Imagine living in Toronto and turning on your evening news to get the day’s top stories for your community. Would you expect your news to be broadcast live from Winnipeg? For 19 years, this is how the community of Iqaluit, Nunavut, received their supper-hour news. CBC Igalaaq, which provides the day’s news for Nunavut and the Northwest Territories in the Inuktitut language, was broadcast from Yellowknife, Northwest Territories, a distance of over 2, 200 km from Iqaluit.
This past May however, following a successful pilot project to cover the Nunavut election with a live event in Iqaluit and the control room in Yellowknife, Igalaaq started broadcasting from Iqaluit.
The change required exceptional teamwork. The team in Iqaluit produced radio, and the employees had to agree not only to squeeze a TV studio into their small radio station, but also to take on new TV roles. The radio show producer has become a TV producer — working on the lineup, coaching the TV host in studio, and communicating with the Yellowknife producers. The radio broadcast technician operates the studio camera for TV. The TV host is backfilled by the radio announce operators, who also do Inuktitut versioning, translation and voice-over for the TV show. The radio maintenance technician has added TV studio maintenance to his duties, and two reporter positions were turned into video-journalists, which required training. The project was done with minimal budget and a quick turnaround of just four months.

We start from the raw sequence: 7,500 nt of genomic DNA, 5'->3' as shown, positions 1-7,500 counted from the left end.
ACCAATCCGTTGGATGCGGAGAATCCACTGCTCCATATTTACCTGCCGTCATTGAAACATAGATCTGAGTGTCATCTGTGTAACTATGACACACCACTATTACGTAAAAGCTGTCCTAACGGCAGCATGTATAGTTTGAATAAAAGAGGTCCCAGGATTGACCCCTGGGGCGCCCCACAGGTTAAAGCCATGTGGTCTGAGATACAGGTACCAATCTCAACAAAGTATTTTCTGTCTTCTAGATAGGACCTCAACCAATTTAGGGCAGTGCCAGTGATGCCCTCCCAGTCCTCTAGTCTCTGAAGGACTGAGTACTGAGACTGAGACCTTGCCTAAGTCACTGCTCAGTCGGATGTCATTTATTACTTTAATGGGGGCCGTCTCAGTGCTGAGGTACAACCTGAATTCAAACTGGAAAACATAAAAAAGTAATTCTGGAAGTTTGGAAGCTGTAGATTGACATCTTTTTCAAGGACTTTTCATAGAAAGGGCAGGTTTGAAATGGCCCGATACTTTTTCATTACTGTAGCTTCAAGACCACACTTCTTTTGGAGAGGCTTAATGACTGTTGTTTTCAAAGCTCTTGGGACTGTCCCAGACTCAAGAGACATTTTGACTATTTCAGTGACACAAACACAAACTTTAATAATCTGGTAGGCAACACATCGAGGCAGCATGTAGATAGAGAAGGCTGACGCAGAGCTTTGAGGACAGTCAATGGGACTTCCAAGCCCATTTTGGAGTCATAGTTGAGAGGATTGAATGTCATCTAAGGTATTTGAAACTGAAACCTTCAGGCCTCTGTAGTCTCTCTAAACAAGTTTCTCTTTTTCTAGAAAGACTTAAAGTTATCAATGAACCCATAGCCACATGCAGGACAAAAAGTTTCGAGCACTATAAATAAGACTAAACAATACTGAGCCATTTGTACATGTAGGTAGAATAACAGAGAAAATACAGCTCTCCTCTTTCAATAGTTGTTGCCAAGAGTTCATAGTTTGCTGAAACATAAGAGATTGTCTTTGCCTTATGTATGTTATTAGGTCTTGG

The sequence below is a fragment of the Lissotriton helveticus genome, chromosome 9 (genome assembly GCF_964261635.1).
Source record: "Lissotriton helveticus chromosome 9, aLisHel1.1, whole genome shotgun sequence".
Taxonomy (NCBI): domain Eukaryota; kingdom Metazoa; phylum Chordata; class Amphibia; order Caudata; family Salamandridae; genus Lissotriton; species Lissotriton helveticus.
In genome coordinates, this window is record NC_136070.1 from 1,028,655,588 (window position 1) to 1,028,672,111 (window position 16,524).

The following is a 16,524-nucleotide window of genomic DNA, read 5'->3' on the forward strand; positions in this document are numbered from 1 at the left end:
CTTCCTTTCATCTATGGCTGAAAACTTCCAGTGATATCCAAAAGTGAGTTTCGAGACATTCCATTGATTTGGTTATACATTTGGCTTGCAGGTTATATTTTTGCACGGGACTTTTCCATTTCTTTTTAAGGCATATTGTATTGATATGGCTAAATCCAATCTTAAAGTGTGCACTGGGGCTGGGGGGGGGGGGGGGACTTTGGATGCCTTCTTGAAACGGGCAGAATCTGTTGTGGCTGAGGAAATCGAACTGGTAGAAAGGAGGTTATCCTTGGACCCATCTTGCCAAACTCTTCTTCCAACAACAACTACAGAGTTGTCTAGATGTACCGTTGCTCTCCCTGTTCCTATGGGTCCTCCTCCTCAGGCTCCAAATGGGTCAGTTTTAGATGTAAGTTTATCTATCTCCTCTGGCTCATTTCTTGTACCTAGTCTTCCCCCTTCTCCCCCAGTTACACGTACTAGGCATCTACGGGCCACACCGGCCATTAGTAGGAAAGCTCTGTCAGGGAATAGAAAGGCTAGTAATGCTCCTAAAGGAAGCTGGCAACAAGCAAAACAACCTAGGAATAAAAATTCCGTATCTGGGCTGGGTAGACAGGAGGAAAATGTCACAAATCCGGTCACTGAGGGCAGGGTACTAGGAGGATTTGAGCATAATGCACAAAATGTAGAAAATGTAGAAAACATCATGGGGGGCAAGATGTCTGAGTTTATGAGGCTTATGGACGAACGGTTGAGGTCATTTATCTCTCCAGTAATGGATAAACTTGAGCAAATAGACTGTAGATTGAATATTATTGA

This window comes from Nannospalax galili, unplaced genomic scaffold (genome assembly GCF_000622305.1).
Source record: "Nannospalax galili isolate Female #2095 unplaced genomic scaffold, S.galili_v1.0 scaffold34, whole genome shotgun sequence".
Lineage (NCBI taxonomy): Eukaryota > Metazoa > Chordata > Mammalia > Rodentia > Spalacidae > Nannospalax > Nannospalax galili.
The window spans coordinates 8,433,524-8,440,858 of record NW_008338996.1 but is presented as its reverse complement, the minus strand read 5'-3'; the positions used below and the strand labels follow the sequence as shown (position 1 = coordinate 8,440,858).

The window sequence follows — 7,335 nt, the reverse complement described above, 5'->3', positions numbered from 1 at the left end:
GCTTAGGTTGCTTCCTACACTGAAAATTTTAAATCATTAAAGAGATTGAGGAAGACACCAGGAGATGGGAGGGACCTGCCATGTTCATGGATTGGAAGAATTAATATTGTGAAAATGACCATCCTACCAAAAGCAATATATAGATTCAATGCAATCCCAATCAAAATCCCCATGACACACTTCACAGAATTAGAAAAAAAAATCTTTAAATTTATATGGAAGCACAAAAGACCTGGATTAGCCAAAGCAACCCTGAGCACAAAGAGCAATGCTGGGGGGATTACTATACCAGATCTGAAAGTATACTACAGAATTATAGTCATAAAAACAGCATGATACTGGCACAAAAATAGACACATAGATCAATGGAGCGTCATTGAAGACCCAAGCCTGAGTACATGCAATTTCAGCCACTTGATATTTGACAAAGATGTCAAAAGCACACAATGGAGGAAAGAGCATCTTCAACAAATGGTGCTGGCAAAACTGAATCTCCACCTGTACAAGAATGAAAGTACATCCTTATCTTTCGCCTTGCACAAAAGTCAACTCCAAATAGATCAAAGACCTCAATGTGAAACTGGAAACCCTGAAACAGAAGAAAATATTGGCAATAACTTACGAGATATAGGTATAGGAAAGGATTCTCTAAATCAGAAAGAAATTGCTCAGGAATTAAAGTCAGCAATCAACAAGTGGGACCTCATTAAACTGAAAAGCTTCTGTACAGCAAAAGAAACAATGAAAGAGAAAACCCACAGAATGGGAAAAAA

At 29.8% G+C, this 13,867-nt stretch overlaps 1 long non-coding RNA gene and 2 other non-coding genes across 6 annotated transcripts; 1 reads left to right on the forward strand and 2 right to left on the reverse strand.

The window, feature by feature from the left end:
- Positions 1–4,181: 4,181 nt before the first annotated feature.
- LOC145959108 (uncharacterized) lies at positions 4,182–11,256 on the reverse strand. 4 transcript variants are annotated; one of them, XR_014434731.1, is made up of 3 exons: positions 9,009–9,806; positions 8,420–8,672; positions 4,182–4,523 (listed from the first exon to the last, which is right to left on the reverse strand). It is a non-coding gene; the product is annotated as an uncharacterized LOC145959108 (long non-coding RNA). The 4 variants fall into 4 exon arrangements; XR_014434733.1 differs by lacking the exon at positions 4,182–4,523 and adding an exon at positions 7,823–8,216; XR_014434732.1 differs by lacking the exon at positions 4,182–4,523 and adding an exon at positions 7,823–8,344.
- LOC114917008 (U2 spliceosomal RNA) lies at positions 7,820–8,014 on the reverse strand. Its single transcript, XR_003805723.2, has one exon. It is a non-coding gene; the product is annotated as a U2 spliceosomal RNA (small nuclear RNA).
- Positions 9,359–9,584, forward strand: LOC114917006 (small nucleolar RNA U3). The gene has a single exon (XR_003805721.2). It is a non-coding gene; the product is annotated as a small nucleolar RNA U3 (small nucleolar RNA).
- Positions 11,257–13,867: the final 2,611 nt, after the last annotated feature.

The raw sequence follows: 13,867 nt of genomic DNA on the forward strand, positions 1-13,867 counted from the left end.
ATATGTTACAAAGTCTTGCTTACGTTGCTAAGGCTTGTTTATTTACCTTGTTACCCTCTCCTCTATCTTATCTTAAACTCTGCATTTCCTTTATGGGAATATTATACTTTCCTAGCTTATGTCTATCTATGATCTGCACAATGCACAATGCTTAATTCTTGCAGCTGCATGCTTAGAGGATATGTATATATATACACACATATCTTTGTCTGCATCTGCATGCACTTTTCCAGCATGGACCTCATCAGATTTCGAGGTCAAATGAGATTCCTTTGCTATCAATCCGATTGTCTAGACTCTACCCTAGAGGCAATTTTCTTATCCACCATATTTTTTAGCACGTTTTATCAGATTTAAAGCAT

How was CBC North able to take on new new roles so quickly? “We’re special,” says Regional IT Manager Jeff Gardiner laughingly. Being flexible and overcoming technical challenges is just part of everyday life in the North, Jeff explains. There’s no NGCN infrastructure (the network used between most CBC/Radio-Canada sites) and limited broadband. Transmission is done across satellite and there is a delay in all transmissions, including data. Staff understand how to work around these issues. For example, when the producer in Yellowknife gives the host in Iqaluit the “go,” it’s a second-and-a-half before her voice comes back, so she has to know to jump in and speak right away. The delay also means that there’s latency for captions and graphics, which technical staff know how to take into account.
There are other unique challenges, too. For instance, the control staff in Yellowknife don’t speak Inuktitut, the language being broadcast. And there’s the small issue of the scripts being all in English because the teleprompter and iNEWS can’t display the characters for Inuktitut. This means that the host must do simultaneous translation as she reads the prompters!
Despite all the challenges, Jeff explains that as soon as it was possible to broadcast from Iqaluit, everyone agreed that it had to be done because of the opportunity to fully showcase the land, people and culture of Nunavut in their own language, from their own territory. It’s a commitment to community that keeps CBC North innovating and doing things better.
-Melanie Miles, Writer/Editor, Corporate Communications